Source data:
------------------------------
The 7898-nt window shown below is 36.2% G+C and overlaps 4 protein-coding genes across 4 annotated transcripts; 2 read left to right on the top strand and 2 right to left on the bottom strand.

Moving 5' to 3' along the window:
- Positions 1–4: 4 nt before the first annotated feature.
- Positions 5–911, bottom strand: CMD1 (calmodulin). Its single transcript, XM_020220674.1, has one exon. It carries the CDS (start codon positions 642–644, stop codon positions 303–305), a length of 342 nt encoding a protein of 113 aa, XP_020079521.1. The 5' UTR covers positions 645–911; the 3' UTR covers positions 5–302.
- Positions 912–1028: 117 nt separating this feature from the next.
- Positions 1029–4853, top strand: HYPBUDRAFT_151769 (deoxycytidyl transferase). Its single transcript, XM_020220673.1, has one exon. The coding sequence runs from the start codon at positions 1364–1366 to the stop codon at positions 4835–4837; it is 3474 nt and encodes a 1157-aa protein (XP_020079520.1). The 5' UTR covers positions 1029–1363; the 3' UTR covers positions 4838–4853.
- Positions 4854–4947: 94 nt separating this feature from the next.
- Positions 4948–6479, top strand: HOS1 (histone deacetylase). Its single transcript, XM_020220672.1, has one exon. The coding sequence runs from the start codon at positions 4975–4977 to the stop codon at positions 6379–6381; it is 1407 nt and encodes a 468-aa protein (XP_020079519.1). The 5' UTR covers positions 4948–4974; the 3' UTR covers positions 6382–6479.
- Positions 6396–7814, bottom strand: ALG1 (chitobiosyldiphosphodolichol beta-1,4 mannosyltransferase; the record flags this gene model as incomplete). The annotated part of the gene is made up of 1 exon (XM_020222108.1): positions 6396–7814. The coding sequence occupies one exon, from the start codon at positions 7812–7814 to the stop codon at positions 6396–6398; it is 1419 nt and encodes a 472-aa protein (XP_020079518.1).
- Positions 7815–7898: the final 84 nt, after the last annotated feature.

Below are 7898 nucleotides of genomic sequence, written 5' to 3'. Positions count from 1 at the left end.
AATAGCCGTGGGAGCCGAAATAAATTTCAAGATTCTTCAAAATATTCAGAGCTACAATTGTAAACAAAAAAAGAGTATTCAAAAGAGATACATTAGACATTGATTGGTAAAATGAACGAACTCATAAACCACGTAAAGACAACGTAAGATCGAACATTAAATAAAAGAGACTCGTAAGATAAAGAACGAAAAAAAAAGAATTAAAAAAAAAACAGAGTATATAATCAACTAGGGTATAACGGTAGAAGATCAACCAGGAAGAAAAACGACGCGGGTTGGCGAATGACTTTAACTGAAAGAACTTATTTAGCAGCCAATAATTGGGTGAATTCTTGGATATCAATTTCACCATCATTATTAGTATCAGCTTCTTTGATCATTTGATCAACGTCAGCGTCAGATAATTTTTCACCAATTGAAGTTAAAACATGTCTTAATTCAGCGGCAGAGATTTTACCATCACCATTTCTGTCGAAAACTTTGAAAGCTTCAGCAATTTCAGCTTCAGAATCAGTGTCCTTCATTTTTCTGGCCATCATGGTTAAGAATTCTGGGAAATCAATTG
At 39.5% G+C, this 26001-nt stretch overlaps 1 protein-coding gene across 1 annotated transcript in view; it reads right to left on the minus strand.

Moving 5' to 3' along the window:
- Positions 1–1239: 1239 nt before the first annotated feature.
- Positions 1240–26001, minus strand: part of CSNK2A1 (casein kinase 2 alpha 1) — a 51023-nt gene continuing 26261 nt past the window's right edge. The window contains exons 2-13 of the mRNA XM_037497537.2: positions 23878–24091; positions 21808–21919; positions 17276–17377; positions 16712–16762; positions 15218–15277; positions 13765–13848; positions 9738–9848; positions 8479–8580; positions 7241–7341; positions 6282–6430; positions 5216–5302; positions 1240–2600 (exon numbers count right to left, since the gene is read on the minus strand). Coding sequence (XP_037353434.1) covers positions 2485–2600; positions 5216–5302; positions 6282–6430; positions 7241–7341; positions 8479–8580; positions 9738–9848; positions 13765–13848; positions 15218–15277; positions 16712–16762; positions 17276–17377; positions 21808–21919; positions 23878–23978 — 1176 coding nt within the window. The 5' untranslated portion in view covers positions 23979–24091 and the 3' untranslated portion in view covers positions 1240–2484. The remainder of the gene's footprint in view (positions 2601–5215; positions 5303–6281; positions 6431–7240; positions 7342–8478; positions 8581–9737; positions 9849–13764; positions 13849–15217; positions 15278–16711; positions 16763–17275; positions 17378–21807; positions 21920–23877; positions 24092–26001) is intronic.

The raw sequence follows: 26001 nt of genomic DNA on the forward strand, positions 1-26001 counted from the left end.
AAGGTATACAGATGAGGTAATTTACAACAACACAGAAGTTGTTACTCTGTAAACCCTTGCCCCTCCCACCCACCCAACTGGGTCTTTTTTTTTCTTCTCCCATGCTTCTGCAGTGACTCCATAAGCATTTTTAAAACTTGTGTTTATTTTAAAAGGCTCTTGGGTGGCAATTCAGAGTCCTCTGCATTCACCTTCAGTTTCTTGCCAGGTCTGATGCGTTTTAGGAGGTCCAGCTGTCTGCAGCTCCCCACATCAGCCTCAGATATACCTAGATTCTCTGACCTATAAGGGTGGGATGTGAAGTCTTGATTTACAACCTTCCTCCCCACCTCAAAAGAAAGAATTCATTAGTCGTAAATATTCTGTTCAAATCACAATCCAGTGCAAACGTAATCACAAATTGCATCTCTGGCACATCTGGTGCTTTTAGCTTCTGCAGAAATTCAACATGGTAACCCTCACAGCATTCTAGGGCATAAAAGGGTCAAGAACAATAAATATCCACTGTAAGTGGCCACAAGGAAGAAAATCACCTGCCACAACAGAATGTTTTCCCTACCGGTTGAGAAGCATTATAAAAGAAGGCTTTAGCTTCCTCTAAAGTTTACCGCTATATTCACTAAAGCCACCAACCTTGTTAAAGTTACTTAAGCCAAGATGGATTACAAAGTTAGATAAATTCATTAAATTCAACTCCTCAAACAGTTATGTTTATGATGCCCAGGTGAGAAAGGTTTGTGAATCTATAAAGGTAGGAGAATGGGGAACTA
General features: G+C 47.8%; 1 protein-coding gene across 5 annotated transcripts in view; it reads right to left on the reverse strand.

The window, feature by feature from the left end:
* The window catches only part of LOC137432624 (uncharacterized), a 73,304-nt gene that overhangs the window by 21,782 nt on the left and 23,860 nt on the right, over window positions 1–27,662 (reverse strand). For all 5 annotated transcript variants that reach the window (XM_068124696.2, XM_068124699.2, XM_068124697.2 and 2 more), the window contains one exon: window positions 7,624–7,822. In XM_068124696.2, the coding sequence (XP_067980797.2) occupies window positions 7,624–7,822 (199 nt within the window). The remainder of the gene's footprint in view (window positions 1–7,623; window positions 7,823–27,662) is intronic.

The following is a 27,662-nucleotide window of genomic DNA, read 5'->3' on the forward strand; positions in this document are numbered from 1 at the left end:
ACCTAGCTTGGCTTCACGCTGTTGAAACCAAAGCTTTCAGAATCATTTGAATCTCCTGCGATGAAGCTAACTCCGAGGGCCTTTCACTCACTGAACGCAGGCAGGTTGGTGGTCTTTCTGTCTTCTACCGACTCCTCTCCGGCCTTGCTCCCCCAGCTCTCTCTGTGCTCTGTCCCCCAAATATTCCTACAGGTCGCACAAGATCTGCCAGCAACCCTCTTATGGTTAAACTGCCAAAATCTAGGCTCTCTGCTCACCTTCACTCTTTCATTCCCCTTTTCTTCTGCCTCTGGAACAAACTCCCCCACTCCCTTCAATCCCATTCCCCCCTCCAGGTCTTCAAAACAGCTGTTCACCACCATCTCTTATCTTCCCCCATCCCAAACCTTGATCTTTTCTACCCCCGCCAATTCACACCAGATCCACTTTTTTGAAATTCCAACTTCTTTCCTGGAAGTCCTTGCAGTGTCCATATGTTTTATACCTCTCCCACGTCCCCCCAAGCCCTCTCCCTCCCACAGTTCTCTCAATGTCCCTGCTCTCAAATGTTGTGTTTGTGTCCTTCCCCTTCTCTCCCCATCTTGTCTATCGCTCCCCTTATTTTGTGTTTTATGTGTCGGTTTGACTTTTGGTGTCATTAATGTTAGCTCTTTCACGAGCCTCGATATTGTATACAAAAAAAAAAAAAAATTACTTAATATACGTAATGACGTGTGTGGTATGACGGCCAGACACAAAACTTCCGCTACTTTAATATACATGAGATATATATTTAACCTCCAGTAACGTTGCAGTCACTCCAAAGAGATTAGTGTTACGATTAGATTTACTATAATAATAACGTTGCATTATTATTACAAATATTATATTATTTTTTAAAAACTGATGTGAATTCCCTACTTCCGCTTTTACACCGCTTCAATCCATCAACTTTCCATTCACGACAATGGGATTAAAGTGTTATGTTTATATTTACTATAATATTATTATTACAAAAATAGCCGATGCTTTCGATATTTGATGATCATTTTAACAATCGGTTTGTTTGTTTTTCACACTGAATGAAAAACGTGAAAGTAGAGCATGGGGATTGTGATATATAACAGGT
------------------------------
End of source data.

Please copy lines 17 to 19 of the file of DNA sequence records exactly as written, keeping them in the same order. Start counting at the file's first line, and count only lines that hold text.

The raw sequence follows: 26001 nt of genomic DNA on the forward strand, positions 1-26001 counted from the left end.
AAGGTATACAGATGAGGTAATTTACAACAACACAGAAGTTGTTACTCTGTAAACCCTTGCCCCTCCCACCCACCCAACTGGGTCTTTTTTTTTCTTCTCCCATGCTTCTGCAGTGACTCCATAAGCATTTTTAAAACTTGTGTTTATTTTAAAAGGCTCTTGGGTGGCAATTCAGAGTCCTCTGCATTCACCTTCAGTTTCTTGCCAGGTCTGATGCGTTTTAGGAGGTCCAGCTGTCTGCAGCTCCCCACATCAGCCTCAGATATACCTAGATTCTCTGACCTATAAGGGTGGGATGTGAAGTCTTGATTTACAACCTTCCTCCCCACCTCAAAAGAAAGAATTCATTAGTCGTAAATATTCTGTTCAAATCACAATCCAGTGCAAACGTAATCACAAATTGCATCTCTGGCACATCTGGTGCTTTTAGCTTCTGCAGAAATTCAACATGGTAACCCTCACAGCATTCTAGGGCATAAAAGGGTCAAGAACAATAAATATCCACTGTAAGTGGCCACAAGGAAGAAAATCACCTGCCACAACAGAATGTTTTCCCTACCGGTTGAGAAGCATTATAAAAGAAGGCTTTAGCTTCCTCTAAAGTTTACCGCTATATTCACTAAAGCCACCAACCTTGTTAAAGTTACTTAAGCCAAGATGGATTACAAAGTTAGATAAATTCATTAAATTCAACTCCTCAAACAGTTATGTTTATGATGCCCAGGTGAGAAAGGTTTGTGAATCTATAAAGGTAGGAGAATGGGGAACTA
General features: G+C 47.8%; 1 protein-coding gene across 5 annotated transcripts in view; it reads right to left on the reverse strand.